Legislature calls on attorney general to create new missing and murdered Indigenous people task force

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Indigenous families with loved ones who have gone missing or been murdered protest in downtown Albuquerque on July 21, 2023. Credit: Bella Davis/New Mexico In Depth

This reporting was supported by the International Women’s Media Foundation’s Fund for Indigenous Journalists: Reporting on Missing and Murdered Indigenous Women, Girls, Two Spirit and Transgender People (MMIWG2T).

The New Mexico Legislature has asked Attorney General Raúl Torrez to create a new task force focused on a crisis of missing and murdered Indigenous people after a memorial containing the request passed in the final hour of the legislative session, which concluded at noon today.

Senate Joint Memorial 2 cleared the House on Thursday morning after passing in the Senate last week. 

A spokeswoman for Torrez didn’t respond to a question from New Mexico In Depth about whether he plans to act on lawmakers’ request. Unlike a bill, the memorial isn’t enforceable.

Gov. Michelle Lujan Grisham quietly dissolved a task force dedicated to finding solutions to the crisis in mid-2023. 

Her staff said the group achieved its objectives and the state is carrying forward its recommendations. But some task force members believed their work was just beginning, and a handful of impacted families protested the governor’s decision in October.

Lawmakers agreed, and the House and Senate both passed the memorial unanimously. 

A new task force should, according to the memorial, be made up of no more than 40 members, including tribal representatives, survivors and families, and law enforcement, who should offer legislative proposals and update a 115-page plan the defunct task force delivered in 2022. 

The attorney general’s office, recently renamed the New Mexico Department of Justice, is a logical home for a couple reasons, memorial sponsor Sen. Shannon Pinto, D-Tohatchi, said in an interview in January. 

Other states have created similar groups overseen by their attorneys general, who work with many law enforcement agencies, Pinto said. A lack of coordination between jurisdictions often stands in the way of getting justice for missing or murdered Indigenous people.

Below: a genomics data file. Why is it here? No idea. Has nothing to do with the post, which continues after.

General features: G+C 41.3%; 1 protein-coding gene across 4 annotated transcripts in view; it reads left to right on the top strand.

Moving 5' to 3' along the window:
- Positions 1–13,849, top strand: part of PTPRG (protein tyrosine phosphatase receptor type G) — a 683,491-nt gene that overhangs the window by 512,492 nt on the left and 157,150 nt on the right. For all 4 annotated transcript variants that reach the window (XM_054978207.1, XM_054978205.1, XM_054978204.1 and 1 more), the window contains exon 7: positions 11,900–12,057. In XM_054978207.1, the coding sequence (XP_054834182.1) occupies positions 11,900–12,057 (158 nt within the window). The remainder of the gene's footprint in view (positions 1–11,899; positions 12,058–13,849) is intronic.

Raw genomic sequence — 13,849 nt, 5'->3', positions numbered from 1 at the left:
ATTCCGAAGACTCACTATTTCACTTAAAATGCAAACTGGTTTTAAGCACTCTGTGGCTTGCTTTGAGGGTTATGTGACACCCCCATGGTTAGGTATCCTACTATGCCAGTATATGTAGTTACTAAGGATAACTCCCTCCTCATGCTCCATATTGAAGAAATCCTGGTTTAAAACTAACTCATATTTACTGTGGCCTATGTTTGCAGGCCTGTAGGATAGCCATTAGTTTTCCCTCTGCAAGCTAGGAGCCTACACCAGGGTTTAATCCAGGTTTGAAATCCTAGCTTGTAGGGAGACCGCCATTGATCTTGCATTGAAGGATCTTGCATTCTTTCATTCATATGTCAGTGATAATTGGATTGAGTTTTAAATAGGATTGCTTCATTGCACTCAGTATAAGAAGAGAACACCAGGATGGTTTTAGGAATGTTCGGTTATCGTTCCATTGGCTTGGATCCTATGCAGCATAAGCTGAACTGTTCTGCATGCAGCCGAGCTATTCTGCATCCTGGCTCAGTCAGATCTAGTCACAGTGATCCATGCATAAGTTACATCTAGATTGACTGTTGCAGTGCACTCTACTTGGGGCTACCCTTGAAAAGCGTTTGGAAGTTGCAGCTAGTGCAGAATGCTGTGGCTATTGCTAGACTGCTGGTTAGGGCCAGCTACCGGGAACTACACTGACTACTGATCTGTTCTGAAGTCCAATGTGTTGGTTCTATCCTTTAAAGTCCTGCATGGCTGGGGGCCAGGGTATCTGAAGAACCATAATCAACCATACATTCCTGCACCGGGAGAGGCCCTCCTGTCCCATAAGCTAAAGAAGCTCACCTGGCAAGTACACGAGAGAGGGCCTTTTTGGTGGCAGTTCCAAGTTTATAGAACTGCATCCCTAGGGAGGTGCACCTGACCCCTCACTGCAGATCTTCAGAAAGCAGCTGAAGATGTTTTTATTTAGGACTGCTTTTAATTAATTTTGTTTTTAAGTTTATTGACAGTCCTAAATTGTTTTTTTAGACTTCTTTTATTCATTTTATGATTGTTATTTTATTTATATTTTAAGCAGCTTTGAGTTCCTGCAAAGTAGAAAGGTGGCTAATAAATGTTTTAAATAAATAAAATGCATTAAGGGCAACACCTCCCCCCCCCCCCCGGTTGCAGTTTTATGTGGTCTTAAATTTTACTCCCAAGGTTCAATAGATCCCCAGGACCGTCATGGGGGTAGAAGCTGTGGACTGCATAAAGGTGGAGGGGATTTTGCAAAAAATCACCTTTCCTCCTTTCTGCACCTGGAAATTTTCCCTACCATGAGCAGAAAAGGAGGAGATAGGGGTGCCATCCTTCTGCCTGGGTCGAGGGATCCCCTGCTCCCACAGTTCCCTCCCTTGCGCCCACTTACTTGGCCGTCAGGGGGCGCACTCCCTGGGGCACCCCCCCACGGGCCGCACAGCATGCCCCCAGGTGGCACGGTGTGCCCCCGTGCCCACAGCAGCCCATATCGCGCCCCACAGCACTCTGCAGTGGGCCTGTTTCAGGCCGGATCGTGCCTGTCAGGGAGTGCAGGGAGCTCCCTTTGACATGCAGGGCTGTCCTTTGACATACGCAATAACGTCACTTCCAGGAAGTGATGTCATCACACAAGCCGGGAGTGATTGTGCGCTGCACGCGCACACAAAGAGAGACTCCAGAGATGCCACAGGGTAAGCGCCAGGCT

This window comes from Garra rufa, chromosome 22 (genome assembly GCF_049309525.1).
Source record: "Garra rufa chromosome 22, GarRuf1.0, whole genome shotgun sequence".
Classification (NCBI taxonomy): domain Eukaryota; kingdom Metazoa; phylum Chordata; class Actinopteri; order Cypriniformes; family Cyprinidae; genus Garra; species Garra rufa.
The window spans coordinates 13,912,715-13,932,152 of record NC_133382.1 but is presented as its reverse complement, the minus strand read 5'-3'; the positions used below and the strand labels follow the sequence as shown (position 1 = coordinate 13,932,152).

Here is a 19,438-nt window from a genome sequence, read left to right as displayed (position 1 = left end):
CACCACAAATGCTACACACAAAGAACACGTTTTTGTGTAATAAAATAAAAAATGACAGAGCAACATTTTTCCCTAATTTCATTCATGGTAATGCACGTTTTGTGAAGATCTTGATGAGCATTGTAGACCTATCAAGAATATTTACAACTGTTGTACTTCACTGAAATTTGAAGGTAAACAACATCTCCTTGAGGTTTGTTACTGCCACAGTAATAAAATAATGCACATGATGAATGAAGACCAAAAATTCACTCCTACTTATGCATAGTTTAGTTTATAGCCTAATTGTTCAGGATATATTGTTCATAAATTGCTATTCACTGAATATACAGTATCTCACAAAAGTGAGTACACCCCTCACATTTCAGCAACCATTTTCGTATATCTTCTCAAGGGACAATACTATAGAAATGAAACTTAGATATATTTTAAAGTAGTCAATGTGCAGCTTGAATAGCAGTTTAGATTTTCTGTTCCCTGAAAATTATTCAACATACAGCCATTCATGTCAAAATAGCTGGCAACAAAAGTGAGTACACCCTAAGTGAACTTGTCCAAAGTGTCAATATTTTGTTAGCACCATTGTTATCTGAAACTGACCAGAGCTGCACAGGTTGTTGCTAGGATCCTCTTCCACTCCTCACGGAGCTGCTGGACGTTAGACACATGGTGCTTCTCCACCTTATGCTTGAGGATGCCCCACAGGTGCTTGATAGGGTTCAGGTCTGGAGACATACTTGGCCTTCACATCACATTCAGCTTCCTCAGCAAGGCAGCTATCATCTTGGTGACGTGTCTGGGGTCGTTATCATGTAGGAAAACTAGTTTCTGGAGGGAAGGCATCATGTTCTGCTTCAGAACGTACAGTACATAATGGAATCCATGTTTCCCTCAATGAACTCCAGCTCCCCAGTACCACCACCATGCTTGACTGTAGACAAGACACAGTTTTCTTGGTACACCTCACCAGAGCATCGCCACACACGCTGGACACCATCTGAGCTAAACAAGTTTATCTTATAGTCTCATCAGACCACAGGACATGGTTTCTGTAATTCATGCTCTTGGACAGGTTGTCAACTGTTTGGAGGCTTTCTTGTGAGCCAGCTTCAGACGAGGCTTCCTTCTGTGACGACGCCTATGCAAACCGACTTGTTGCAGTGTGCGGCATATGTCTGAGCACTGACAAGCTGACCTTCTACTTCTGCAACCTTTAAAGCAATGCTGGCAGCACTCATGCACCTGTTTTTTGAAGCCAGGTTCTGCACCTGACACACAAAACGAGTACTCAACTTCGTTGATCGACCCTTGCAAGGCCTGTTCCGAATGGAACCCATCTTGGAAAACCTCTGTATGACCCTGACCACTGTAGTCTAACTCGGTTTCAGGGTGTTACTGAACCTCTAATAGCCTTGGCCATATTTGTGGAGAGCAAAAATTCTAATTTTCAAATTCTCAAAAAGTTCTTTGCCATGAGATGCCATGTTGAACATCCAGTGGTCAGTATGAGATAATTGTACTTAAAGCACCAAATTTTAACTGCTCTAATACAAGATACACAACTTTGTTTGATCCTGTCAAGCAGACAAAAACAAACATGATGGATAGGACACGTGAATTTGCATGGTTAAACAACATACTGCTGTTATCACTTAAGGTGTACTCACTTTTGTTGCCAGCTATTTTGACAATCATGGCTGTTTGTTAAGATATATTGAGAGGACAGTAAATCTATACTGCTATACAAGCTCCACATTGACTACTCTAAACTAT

“I think it’s a grand idea that it is put under the attorney general’s office, where it will get the importance, the high priority that it needs,” Sen. Brenda McKenna, D-Corrales, another sponsor, said during debate in the Senate last week. “We know we need to fix the gaps between the database systems and having this task force under the attorney general’s office gives me a bit more solace.”

But the Department of Justice already has a few legislative mandates meant to address the crisis that, as of November, hadn’t entirely been met.

Two years ago, lawmakers created a missing Indigenous persons specialist position in the attorney general’s office and required the office to set up an online portal to track cases. Under the legislation, which contained a $1 million appropriation, the department could also give tribes grants to help in that search. 

Sen. Linda Lopez, D-Albuquerque, also a memorial sponsor, questioned what progress had been made in implementing the bill at an Indian Affairs Committee meeting in November. 

Chief Deputy Attorney General James Grayson said a specialist was working on cases but the portal hadn’t been created and no grants had gone out. The FBI and the Department of Public Safety already have similar databases, Grayson said, and his department was working with a vendor “to establish better communication and better connection to those databases for other law enforcement agencies in the state and for tribal nations.”

Asked in January if she had any concerns about the attorney general overseeing a new task force, Lopez said she was hopeful there will be more focus on missing and murdered Indigenous people in Torrez’s second year in office. He became attorney general in January 2023.

“It takes a while for you to come up to speed,” Lopez said. “I think the task force will also give some more guidance and help. I think it can work together.” 

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